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Photo Courtesy: Pendulum Swing, Youtube Channel

On Everyday 

The song “Hunger of a Lady” is by a band named Pendulum Swing. Pendulum Swing is an Imphal based rock band formed in 2012. The song is written by the frontman of the band, Laipubam Bhabananda (Vabe) and is part of their first album ‘Life is beautiful’. It was released on 12th October 2014.  The music video was uploaded on Youtube on 9th August 2016. The song is dedicated to Irom Sharmila and the women in Manipur. The story revolves around women’s strength under constant strains and struggles; the contribution they make both inside their homes and outside. There is a constant negotiation they have to engage in both the spaces. The song incorporates a historic event of resistance against state violence, i.e Irom Sharmila’s struggle, and the everyday struggles.  For a split second, Irom Sharmila appears in the video where she is in a tussle with the state forces who are trying to arrest her. The event (struggle against state violence) ruptures the story;  the story of struggles of multitude of women, a polo player, a keithel kabi ema, an auto-rickshaw driver, a mechanic, a thang-ta practitioner, a boxer, a weaver, in their everyday lives. 

I choose this song because this song allows me to address how everyday struggle is overshadowed by stories of historic struggles. The stories of well-known women and women’s collective always come before everyday struggles of women whenever we discuss women of Manipur and are also used as a blanket to shield the unseen everyday struggles. The focus on the story of Irom Sharmila’s struggle for the repeal of Armed Forces Special Powers Act -1958 or the courage and sacrifice of keithel ema-s and meira paibi-s in political movements of Manipur even undermines the everyday struggles of these women. We find these acts of overshadowing and glorification, be it on social media, print media or in academia. In the eyes of the world, women who have managed to get recognition for their struggle have always been considered more worthy of appreciation than those who are struggling silently. The song includes both Irom Sharmila and the multitudes of women who struggle and toil in order to make a living in their everyday lives. We must point out here that Irom Sharmila does not define or represent the multitudes of the struggle of all women in Manipur. It is an impossible task to do so. The struggle of Irom Sharmila cannot be seen in the same light as the daily struggle of these seven women and many others. The nature of the struggle is different. The question then arises, whether it is right to club Irom Sharmila’s struggle with the everyday struggle of every woman in Manipur.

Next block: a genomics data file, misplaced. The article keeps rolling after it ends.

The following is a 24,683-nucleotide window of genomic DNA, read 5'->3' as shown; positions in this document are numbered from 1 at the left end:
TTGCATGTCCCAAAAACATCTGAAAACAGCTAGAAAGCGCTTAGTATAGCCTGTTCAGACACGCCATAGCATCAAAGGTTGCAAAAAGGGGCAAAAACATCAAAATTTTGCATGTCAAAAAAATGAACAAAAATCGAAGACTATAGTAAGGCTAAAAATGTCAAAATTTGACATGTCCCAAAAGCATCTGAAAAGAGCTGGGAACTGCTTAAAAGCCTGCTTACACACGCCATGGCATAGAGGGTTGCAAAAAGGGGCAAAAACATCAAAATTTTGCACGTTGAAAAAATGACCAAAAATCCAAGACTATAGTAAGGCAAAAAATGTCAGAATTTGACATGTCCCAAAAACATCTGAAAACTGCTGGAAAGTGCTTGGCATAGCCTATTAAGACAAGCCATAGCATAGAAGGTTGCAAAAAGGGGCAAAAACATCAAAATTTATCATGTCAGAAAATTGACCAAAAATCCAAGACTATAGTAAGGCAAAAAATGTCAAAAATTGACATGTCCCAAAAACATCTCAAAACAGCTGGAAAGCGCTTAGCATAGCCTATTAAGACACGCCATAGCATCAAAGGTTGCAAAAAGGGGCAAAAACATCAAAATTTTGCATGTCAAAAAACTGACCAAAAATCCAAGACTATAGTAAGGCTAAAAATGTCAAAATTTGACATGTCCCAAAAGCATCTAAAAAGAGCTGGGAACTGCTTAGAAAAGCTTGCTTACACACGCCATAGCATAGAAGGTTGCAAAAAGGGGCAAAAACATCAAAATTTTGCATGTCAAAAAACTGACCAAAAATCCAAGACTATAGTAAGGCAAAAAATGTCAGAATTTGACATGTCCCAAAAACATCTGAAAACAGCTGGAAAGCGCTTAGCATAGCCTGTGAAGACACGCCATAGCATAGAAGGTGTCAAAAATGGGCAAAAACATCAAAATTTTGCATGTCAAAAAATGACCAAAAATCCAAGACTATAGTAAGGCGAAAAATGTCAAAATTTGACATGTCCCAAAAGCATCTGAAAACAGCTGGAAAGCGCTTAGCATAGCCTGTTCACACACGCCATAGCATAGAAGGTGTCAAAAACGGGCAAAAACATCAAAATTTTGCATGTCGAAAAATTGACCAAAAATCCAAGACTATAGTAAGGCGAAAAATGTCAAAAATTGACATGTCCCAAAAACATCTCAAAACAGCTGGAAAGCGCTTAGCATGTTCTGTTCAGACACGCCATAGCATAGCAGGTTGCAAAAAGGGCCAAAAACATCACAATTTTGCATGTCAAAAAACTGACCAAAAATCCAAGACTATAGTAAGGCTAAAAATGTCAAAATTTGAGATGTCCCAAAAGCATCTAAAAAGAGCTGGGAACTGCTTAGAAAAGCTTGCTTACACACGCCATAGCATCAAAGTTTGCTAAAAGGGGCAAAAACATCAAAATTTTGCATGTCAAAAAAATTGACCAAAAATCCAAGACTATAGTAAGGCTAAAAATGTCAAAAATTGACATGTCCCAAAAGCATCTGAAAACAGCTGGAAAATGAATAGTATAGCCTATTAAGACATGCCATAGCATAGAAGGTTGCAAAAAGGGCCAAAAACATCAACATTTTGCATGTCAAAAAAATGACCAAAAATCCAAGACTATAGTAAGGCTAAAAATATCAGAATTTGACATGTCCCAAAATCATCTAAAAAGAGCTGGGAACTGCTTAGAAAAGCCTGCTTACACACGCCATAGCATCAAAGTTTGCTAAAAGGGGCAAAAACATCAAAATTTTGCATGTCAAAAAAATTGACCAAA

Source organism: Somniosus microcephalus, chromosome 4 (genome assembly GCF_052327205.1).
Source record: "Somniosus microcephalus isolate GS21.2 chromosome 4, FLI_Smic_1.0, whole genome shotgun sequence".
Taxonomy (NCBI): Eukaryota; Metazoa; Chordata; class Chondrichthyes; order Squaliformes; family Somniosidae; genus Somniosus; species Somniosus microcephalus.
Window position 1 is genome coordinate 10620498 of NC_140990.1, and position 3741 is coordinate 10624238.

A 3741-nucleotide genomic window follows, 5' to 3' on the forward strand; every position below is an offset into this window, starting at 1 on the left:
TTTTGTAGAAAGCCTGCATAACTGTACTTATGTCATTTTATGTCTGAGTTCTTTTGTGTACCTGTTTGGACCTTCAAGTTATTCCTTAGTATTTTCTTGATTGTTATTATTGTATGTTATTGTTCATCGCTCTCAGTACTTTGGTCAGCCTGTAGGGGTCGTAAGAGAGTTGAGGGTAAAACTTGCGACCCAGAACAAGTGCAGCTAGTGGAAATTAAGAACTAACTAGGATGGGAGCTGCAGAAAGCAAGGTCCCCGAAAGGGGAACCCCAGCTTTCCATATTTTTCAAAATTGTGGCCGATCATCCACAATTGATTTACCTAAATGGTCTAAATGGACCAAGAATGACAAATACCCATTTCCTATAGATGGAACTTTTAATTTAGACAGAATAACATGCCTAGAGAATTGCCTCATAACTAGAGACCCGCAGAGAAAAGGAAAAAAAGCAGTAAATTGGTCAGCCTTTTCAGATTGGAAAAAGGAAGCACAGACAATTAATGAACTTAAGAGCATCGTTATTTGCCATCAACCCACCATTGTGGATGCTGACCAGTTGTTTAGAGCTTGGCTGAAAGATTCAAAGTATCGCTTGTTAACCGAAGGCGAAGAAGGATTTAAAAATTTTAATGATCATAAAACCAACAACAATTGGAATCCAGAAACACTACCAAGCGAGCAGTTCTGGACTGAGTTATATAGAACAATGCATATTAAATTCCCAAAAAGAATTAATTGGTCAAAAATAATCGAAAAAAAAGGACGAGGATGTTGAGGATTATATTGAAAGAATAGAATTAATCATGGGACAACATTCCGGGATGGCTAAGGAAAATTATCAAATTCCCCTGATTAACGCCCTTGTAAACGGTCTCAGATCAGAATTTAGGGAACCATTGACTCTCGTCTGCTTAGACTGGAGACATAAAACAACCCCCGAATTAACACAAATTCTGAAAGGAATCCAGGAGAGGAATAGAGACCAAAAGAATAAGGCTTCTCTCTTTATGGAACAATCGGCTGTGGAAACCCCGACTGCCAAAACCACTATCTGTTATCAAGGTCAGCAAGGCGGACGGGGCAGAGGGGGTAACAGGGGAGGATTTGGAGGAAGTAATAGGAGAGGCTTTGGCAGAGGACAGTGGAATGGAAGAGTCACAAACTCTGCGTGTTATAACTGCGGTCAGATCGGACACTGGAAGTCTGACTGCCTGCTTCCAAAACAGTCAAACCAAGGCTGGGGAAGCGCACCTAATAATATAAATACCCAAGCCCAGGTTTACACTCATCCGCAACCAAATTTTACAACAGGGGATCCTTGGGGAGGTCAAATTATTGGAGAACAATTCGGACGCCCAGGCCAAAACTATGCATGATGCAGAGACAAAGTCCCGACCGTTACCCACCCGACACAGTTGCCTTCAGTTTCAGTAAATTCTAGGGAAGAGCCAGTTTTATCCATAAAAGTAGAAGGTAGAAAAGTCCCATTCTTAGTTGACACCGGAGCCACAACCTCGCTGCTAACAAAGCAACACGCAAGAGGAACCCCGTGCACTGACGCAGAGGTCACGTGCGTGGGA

On Breaking Traditional Norms

The song does justice to the less known, unheard, unseen and veiled! The video shows seven women from different walks of life narrating their stories.  It includes the interview of a Jetholia Thongbam (a polo player), Bihari Laipubam (a keithel kabi ema), Laibi Oinam (auto- rickshaw driver), Premila Sandham (a mechanic), Lamjingleima Chanu Saikhom (a thang-ta practitioner), Sarita Laishram (a boxer), Elizabeth Hongsa (a weaver). Premila Sandham, the mechanic says, “kanagumbanasu nupi na tyre photpa haina noknaba kaya amsu yaowe. Eigi epangal na ei humang mamal na eigi echa esu thakkani [Some people laugh because a woman is stitching tyres. With my strength and my labour I will feed my Children]”. Laibi Oinam, an auto-rickshaw driver says, “ahanba thokpasidadi mina yam noknei.  Tin bhuk sitpa yaowi misu tong-u pak na yade [When I came out for the first time,  people laughed at me. They even spat on me, they won’t even take the ride].” They tell how they had to overcome fear and shame to feed their family. They narrate the struggle they faced while choosing a profession less known to be preferred by women. And what it meant for them.